I’ve heard murmurings about Dropbox’s secret ambitions, most of which surfaced during the company’s recent round of fundraising.
And now the company’s strategy appears to be going live.
What is it?
Kill Apple. And Facebook.
OK, maybe not “kill” them, but at least pick off some of their functionality.
Basically, Dropbox appears to want to become everyone’s hard-drive in the cloud. But not just a “hard drive.” A sort of a social storage network, in which your “friends”–those who you allow to access your stuff–can, well, access your stuff.
How is this different than what, say, Apple is doing with iCloud?
In two ways:
- It’s platform agnostic. Dropbox works with everything: Apple gadgets, Android gadgets, Microsoft gadgets, even RIM gadgets. Apple only works with Apple gadgets. Why is that important? Because, although a lot of people have Apple gadgets, a lot of people don’t. And people who have Apple gadgets occasionally want to share things with people who don’t (as impossible as that may be to contemplate). Also, some individual people even use multiple platforms. Maybe they have a PC at work and an iPhone for themselves. Dropbox is a great way to share stuff with yourself.
- It allows you to share stuff with a wide number of friends and colleagues. iCloud is private–for you. Dropbox is private if you want it to be private, but it’s also open to whoever you want it to be, file by file. And that makes it sort of a social network.
Google Drive does all this stuff, too, but we already knew Google and Dropbox were going head to head. The news is that Dropbox is now going after some of what Apple and Facebook do.
How do I know what Dropbox has suddenly gotten serious about killing Apple?
Because I just plugged my iPhone into my MacBook Air and got this popup:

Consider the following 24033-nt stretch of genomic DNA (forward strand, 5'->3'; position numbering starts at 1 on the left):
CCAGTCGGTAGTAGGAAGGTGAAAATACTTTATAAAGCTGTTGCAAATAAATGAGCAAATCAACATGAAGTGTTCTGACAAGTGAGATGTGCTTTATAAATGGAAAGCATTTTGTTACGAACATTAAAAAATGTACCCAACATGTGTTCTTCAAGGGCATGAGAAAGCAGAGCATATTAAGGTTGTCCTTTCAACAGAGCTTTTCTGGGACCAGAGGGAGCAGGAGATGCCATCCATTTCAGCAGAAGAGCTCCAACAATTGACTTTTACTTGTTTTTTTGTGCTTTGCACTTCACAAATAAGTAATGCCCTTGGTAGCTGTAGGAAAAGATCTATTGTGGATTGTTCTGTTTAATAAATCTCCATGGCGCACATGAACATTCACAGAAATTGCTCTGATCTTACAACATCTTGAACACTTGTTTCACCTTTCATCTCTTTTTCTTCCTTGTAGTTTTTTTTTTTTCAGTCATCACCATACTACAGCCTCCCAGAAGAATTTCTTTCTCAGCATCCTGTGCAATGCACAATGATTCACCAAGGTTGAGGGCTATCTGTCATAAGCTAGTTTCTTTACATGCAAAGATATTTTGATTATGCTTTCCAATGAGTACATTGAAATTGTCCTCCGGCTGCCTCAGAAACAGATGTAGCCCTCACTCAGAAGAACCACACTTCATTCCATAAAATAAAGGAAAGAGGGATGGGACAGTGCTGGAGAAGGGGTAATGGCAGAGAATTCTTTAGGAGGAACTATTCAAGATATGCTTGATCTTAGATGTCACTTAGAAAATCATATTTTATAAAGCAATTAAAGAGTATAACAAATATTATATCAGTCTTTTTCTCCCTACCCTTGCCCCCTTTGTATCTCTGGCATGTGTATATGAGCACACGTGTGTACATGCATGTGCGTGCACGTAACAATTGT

Photo: Business Insider
In other words, that stealthy Dropbox software is hanging around all day waiting for me to plug in some device so it can insert itself between the device manufacturer (in this case, Apple) and the device manufacturer’s storage repository.
I didn’t give Dropbox permission to do that.
It just did it!
Assuming Dropbox doesn’t annoy the crap out of its users with popups like this, by the way, this is a smart strategy. Most people will probably just click “start import” out of habit. And, soon, they’ll have filled up all their Dropbox storage and be forced to buy more.
Moreover, they’ll become addicted to Dropbox–because that’s where all their stuff will live and that’s where they’ll share it with their friends. And the more addicted they get to Dropbox, the less addicted they’ll be to Apple, or whoever their “platform” provider is.
(By the way, Apple appears to be aware of–and annoyed by–Dropbox’s ambitions, because it has recently blocked apps that use Dropbox. How ironic, then, that Dropbox just interrupted the communing of my iPhone and MacBook to siphon off some of my data).
And the sharing activity that folks do on Dropbox, of course, will be sharing activity that could have been done on Facebook or Google. So Dropbox will be taking a bite out of those folks, as well. All while doing something that Google and Facebook have never managed to do–get paid directly by their users.
So you can see why folks are excited about Dropbox. Especially now that its secret strategy is going live.